NEW YORK (AdAge.com) -- A few months ago, a longtime print publisher exploring new employment in digital media met with Greg Coleman, the president and chief revenue officer of the Huffington Post.
"He showed up to lunch in a suit," recalled Mr. Coleman. "I said, 'What are you doing with that suit?' This is somebody I really like. It's really simply a symbol of the past. It's a symbol of being in his big office running a magazine and failing to acknowledge that pages are way down."
It was a small moment about a superficial element, but it was also part of a bigger tableau in which print veterans who want digital jobs are struggling more than before.
Prior years, of course, saw countless print-media pros make the jump into digital jobs: Google's Eileen Naughton and Penry Price, AOL's Tim Armstrong, Microsoft's Robin Domeniconi, Huffington Post's Mr. Coleman, The Daily Beast's Stephen Colvin, Warner Bros. Digital Media's Katherine Rizzuto and many other digital bigs are converted print veterans.
Those jumps paralleled changing industry dynamics. Between January 2005 and January 2010, newspapers eliminated 109,500 jobs and magazines shed 19,400, according to an Ad Age DataCenter analysis of Bureau of Labor Statistics jobs data. During that same period, jobs at internet media companies, portals and search engines grew by 18,300.
Whether motivated by personal choice or downsizing at their employers, the switch to digital offered many print veterans footholds in a growing young sector and the chance to learn new skills.
But it is becoming increasingly difficult for even seasoned professionals to segue from print to digital.
"It is tougher and a more narrow path," said J.D. Rehm, managing partner at Mercury Group, a media and marketing recruiting firm. "There are now enough people who have digital experience that digital clients can hire them. They don't have to worry about hiring from a tangential side of the business, i.e., print. But I think the other part of this, which is equally important, is that some digital clients wonder, if a print person hasn't touched digital yet, what is that saying about them?"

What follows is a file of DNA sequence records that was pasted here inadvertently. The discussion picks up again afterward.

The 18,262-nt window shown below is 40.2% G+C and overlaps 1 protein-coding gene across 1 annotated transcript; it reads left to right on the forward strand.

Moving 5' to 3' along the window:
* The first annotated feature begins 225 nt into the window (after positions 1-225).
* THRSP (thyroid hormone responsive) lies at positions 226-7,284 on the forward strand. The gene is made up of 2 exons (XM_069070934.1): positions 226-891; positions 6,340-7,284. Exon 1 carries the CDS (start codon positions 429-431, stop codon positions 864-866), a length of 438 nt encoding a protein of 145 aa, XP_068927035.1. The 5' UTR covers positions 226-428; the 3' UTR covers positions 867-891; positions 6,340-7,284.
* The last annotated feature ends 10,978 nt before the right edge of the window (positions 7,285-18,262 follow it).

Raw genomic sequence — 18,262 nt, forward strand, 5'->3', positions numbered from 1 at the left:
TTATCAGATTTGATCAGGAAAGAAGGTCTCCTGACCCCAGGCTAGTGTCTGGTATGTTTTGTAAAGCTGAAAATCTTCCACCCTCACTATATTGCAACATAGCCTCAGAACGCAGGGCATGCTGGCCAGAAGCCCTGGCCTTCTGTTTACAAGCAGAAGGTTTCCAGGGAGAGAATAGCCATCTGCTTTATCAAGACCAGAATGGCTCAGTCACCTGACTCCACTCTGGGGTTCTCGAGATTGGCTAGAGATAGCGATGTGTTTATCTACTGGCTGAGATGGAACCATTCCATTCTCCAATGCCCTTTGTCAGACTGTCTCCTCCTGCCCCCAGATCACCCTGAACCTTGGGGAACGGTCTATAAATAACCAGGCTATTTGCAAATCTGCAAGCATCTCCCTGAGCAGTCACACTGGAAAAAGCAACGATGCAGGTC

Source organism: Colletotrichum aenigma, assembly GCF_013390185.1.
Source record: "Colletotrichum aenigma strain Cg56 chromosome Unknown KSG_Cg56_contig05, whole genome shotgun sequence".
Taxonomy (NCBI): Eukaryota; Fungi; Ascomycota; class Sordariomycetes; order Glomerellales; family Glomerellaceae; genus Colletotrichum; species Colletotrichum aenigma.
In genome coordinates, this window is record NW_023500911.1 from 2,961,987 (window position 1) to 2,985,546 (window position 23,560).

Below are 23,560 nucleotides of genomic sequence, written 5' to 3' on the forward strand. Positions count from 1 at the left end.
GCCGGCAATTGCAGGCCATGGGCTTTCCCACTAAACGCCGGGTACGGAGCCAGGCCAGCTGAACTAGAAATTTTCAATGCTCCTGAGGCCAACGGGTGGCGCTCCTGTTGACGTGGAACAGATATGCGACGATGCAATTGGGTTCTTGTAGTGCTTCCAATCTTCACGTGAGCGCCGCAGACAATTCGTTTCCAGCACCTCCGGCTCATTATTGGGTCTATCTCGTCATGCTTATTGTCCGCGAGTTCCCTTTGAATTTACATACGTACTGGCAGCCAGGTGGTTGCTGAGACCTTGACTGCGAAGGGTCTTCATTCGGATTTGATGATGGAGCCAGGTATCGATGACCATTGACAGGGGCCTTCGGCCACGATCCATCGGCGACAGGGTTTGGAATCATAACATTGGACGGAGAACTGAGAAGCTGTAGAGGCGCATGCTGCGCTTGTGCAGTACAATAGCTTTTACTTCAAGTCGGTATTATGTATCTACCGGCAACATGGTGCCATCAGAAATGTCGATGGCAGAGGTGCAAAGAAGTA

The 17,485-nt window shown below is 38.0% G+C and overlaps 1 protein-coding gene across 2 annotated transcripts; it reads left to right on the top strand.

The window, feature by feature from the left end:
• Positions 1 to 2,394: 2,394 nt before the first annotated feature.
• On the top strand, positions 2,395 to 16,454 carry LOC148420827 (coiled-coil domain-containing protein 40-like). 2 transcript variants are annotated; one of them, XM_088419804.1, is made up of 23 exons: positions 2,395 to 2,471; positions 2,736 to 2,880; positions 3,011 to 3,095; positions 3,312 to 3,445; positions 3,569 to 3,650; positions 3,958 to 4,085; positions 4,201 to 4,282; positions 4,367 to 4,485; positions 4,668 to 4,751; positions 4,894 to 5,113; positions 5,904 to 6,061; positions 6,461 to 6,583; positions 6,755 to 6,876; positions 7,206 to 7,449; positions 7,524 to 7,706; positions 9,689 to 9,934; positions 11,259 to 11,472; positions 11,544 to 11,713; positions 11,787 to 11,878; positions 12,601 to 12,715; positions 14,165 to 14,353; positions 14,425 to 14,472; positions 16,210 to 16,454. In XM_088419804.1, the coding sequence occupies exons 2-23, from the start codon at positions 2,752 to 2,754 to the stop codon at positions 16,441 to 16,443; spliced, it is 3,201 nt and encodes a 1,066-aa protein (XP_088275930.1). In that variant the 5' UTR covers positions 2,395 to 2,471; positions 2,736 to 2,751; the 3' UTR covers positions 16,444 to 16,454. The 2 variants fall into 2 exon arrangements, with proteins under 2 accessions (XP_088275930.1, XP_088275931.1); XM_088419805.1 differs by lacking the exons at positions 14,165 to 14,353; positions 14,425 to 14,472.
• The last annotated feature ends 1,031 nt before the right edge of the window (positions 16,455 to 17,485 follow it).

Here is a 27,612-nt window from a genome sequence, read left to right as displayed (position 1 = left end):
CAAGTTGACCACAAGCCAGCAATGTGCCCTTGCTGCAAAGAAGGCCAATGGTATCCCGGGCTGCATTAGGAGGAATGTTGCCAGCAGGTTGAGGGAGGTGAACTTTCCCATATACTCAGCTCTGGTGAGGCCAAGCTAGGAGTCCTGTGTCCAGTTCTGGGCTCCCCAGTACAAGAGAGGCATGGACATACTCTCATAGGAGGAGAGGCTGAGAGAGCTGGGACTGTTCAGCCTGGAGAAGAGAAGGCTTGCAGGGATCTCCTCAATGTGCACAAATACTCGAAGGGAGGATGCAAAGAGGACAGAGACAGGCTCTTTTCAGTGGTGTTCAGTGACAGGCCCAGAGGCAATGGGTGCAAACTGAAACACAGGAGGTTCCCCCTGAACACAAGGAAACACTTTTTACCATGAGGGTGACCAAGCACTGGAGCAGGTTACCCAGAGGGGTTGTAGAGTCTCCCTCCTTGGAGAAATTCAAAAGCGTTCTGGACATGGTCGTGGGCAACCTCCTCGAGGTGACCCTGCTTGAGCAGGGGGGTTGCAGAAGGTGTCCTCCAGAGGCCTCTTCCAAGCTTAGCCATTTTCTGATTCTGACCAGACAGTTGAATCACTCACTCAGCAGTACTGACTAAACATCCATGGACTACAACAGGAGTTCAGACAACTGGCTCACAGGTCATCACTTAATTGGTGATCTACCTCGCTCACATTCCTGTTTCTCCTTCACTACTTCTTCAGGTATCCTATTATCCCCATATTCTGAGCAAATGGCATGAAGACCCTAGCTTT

In the early days, digital actually saw a lot of advantages in hiring print veterans, said Penry Price, VP-global agency development at Google and formerly an ad sales executive at magazines including Us Weekly and Rolling Stone. He, like the other executives interviewed, is also still a big believer in print.
"Back then you were basically looking for the best talent you could find that could discuss a marketing opportunity or solution with a given agency or client," Mr. Price said. "You tried to draft the best athletes to your team. A lot of those people were brought up on selling print. On the consumer magazine side, they were always good at crafting the story of an audience and connecting it to a marketer's brand."
Now digital media has become so intricate -- with so much of ad sales revolving around technology and ongoing campaign optimization -- and the talent pool has so deepened that print devotees are no longer go-to candidates. In fact, it's closer to the opposite.
"When we look nowadays for talent, we don't look for that person," Mr. Price said. "We look for someone who's not a print seller. We look for someone who's a lot more analytical. We've found a few in print, but it's gotten more complex."
The path has become tough enough to create some strained job interviews, agreed Mr. Coleman, president-chief revenue officer at the Huffington Post and, once upon a time, a top executive at Reader's Digest Association. "What some people today are still trying to do is to kind of fake it, say, 'I did both at my magazine,'" he said. "I'm like, be honest, what's the revenue percentage from digital vs. print? Under 10% from digital? At that point I say to them, as more career counseling, if it's to that level and your vision is still selling pages, it really doesn't count. You can't trade on the 5% or 10% experience as something to qualify you to come take a senior sales role at a company like a Yahoo or a Huffington Post."
That's not to say the situation is always fair.
There's definitely a "prejudice" against print people, said Mark Oltarsh, chief revenue officer at website portfolio BetaWave, and a former executive at magazine publishers including Condé Nast and Bauer.